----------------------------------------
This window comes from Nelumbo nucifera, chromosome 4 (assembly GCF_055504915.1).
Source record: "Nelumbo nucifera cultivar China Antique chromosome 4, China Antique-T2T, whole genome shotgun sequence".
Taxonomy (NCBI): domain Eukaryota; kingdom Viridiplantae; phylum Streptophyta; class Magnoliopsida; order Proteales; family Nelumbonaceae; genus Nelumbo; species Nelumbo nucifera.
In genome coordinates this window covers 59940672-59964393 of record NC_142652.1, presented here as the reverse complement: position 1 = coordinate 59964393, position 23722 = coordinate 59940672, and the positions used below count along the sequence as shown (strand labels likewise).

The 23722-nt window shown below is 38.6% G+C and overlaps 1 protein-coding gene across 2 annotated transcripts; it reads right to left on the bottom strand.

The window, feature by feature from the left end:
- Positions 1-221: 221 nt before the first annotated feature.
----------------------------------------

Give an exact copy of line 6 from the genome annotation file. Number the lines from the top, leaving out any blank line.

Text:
The window, feature by feature from the left end: